My sabbatical project has been thinking and writing about public networked pedagogy, meaning specifically the practice of teaching writing/rhetoric in publicly-accessible, online spaces from blogs and wikis to YouTube and Second Life. In part clearly one would have to say that each networked space has its own characteristics and thus must be dealt with separately. However that doesn’t mean that some interesting things might not be explored on a higher level of generality.
So I begin with three starting points: one non-academic, one generally academic, and one specific to our discipline.
- Fairly obvious… media networks have reduced the cost of collaboration (a point in Clay Shirky’s new book) and thus have made it easier to share media, information, thoughts, purposes, etc. in a market-like environment beyond the direct management of institutions, state or corporate.
- Media networks have given rise to a new kind of public intellectual-academic. Beyond the traditional academic star variety, it is now broadly possible for academics to be public with their work from having their own blogs to publishing in open access online journals to making their course and/or course materials public. It is now also possible for academics to hold public discussions without the taint of seeming to push things down people’s throats with some "we know better" attitude.
- In rhetoric and composition, particularly computers and writing, there is a growing recognition of the study of circulation and networks (two concepts I see as linked) and examining the materiality of these conditions. How do media and information circulate in/from/through/about/out (student) compositions? How might we study the networks along which this circulation transpires?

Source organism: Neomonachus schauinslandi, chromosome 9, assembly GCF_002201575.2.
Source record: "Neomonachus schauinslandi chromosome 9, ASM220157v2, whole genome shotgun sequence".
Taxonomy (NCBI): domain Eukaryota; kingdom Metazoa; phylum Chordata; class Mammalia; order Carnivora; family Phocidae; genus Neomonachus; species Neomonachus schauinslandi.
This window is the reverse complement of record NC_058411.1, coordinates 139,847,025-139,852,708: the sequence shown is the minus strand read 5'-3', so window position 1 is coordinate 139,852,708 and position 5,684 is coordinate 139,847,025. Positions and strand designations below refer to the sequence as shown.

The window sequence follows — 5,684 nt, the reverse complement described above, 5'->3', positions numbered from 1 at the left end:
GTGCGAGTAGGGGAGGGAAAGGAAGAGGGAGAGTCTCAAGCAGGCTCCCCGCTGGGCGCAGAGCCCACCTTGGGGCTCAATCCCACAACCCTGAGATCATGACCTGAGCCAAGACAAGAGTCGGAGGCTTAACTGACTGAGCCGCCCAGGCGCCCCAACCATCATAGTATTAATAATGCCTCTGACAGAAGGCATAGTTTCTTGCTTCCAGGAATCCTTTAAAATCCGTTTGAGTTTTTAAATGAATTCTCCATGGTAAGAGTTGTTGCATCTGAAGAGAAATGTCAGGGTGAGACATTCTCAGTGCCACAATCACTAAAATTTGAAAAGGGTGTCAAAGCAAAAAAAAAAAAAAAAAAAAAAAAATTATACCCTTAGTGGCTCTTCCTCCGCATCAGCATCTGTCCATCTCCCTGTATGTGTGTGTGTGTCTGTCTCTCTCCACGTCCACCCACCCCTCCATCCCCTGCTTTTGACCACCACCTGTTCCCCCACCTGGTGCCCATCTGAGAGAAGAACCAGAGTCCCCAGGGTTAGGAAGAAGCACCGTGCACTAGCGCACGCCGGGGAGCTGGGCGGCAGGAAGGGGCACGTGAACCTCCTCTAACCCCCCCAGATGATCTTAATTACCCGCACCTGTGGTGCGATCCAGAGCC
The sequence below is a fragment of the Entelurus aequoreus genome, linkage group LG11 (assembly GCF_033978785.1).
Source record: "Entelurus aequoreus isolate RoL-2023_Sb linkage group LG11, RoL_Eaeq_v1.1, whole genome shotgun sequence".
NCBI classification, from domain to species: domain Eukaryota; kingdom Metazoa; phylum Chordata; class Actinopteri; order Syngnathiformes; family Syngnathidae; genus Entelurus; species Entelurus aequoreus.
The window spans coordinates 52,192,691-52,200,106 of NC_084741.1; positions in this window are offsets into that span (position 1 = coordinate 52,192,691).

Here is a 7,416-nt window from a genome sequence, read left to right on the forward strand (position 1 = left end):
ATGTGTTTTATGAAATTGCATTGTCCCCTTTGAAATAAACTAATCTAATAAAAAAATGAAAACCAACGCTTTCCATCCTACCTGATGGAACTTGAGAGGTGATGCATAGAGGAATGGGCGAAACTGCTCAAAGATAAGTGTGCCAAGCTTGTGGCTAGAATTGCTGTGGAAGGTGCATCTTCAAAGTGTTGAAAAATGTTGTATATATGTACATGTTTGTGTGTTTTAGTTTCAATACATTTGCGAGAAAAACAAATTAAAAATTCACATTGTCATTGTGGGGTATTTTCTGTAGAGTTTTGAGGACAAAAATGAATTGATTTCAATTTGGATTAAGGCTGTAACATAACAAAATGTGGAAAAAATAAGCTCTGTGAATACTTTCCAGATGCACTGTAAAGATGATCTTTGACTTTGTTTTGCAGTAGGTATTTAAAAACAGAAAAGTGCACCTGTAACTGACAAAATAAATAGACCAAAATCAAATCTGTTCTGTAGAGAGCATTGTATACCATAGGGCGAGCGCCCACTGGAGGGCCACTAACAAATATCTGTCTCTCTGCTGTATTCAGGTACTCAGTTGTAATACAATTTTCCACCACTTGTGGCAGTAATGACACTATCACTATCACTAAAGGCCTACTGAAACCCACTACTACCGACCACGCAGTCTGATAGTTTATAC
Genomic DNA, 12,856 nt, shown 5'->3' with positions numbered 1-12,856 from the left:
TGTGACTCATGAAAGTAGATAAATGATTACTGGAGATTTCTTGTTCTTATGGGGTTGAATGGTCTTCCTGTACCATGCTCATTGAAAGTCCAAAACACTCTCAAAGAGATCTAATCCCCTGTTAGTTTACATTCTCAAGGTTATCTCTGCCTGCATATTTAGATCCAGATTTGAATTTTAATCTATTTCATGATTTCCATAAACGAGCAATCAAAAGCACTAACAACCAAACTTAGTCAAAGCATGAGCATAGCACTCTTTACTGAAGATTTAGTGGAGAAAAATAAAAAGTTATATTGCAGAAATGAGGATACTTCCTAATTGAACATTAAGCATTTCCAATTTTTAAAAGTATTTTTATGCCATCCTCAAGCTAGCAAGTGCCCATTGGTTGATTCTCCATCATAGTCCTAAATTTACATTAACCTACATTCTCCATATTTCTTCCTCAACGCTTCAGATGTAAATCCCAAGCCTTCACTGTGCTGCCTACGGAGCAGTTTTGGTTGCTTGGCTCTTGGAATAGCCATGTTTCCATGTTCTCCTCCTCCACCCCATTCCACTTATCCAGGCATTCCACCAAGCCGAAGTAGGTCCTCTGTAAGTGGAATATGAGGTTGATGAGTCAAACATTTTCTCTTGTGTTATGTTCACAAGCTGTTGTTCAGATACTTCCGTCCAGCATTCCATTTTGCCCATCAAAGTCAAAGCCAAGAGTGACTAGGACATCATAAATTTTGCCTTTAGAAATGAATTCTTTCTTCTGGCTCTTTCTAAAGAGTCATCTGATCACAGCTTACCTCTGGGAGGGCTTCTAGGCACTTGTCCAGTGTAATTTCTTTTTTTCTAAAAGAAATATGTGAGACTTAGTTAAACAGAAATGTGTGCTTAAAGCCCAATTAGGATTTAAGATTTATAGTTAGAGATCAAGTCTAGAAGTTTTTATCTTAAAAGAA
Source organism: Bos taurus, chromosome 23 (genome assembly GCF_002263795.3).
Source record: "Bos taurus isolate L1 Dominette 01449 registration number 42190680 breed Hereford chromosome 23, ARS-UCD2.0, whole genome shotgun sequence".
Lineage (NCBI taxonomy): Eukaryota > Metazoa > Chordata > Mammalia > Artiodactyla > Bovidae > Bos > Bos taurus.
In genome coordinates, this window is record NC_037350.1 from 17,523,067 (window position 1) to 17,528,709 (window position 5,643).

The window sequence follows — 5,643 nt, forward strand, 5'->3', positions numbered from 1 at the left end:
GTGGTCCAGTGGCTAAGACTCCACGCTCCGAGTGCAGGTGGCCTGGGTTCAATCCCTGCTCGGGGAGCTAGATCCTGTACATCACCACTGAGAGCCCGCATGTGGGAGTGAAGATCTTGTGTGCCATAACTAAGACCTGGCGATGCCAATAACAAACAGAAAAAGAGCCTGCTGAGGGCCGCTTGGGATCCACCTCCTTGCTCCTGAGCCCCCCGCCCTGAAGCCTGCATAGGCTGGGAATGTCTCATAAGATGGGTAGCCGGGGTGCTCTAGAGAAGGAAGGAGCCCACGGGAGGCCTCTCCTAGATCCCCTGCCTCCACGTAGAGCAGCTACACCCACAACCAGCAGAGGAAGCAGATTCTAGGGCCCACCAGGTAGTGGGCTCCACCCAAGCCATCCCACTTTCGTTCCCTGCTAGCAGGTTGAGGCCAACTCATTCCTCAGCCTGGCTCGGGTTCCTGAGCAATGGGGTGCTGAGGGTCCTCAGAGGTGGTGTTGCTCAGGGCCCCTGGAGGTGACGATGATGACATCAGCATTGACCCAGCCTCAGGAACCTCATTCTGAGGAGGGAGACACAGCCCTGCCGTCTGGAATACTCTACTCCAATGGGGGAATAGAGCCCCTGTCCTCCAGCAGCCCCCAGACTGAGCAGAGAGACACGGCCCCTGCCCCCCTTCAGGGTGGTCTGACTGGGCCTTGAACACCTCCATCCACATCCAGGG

As Trimbur and others have noted, the traditional composition classroom attenuates the public characteristics of composition. Of course it cannot, and wouldn’t want to, erase them. Courses employ publicly-available textbooks, practice publicly-recognized teaching methods, engage in practices that are publicly assessed and so on. However, the student’s specific writing and the teacher’s response remain private. Indeed one might wonder why plagiarism is such a big deal when we’re just having a private chat.
Oddly, this attenuated academic discourse is meant to simulate some future public discourse, but as is often the case with simulations, it’s a copy of an original that doesn’t exist.
Trimbur goes in the direction of Marx to discuss circulation, but this gets me thinking about Derridean hauntology. One of the specters in Marx is value, and value (both use value and exchange value) is what circulates. As Derrida writes,
The "mystical character" of the commodity is inscribed before being inscribed, traced before being written out letter for letter on the forehead or the screen of the commodity. Everything begins before it begins. Marx wants to know and make known where, at what precise moment, at what instant the ghost comes on the stage, and this is a manner of exorcism, a way of keeping it at bay: before this limit, it was not there, it was powerless. WE are suggestion on the contrary that, before the coup de theatre of this instant, before the "as soon as it comes on stage as commodity, it changes into a sensuous supersensible thing," the ghost has made its apparition, without appearing in person, of course and by definition, but having already hollowed out in use-value, in the hardheaded wood of the headstrong table, the repetition (therefore substitution, exchangeability, iterability, the loss of singularity as the experience of singularity itself, the possibility of capital) without which a use could never even be determined. (Specters of Marx, 161)